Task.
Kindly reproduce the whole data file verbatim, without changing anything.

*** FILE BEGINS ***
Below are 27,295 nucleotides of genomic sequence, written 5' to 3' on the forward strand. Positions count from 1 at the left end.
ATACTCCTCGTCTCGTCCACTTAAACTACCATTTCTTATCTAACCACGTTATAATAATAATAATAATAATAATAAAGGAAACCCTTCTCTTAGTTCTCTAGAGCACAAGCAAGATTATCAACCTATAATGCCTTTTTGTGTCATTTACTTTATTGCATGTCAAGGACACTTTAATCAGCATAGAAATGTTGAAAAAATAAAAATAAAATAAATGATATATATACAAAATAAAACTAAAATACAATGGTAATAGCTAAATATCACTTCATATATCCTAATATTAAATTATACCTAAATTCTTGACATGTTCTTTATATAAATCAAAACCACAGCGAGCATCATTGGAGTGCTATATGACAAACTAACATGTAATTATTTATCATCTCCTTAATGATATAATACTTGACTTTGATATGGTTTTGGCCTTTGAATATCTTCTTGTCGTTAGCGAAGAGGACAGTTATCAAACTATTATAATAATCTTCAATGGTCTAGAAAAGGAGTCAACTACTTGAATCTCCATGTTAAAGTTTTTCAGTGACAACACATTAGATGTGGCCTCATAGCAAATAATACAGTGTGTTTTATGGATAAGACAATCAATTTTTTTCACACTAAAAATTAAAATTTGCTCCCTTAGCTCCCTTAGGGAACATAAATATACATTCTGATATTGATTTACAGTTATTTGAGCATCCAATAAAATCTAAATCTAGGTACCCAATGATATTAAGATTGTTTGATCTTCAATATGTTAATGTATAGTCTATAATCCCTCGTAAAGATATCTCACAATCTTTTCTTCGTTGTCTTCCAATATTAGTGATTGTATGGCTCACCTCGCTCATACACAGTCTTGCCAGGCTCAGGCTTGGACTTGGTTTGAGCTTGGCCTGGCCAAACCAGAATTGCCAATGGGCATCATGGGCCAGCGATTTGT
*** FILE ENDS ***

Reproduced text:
Below are 27,295 nucleotides of genomic sequence, written 5' to 3' on the forward strand. Positions count from 1 at the left end.
ATACTCCTCGTCTCGTCCACTTAAACTACCATTTCTTATCTAACCACGTTATAATAATAATAATAATAATAATAAAGGAAACCCTTCTCTTAGTTCTCTAGAGCACAAGCAAGATTATCAACCTATAATGCCTTTTTGTGTCATTTACTTTATTGCATGTCAAGGACACTTTAATCAGCATAGAAATGTTGAAAAAATAAAAATAAAATAAATGATATATATACAAAATAAAACTAAAATACAATGGTAATAGCTAAATATCACTTCATATATCCTAATATTAAATTATACCTAAATTCTTGACATGTTCTTTATATAAATCAAAACCACAGCGAGCATCATTGGAGTGCTATATGACAAACTAACATGTAATTATTTATCATCTCCTTAATGATATAATACTTGACTTTGATATGGTTTTGGCCTTTGAATATCTTCTTGTCGTTAGCGAAGAGGACAGTTATCAAACTATTATAATAATCTTCAATGGTCTAGAAAAGGAGTCAACTACTTGAATCTCCATGTTAAAGTTTTTCAGTGACAACACATTAGATGTGGCCTCATAGCAAATAATACAGTGTGTTTTATGGATAAGACAATCAATTTTTTTCACACTAAAAATTAAAATTTGCTCCCTTAGCTCCCTTAGGGAACATAAATATACATTCTGATATTGATTTACAGTTATTTGAGCATCCAATAAAATCTAAATCTAGGTACCCAATGATATTAAGATTGTTTGATCTTCAATATGTTAATGTATAGTCTATAATCCCTCGTAAAGATATCTCACAATCTTTTCTTCGTTGTCTTCCAATATTAGTGATTGTATGGCTCACCTCGCTCATACACAGTCTTGCCAGGCTCAGGCTTGGACTTGGTTTGAGCTTGGCCTGGCCAAACCAGAATTGCCAATGGGCATCATGGGCCAGCGATTTGT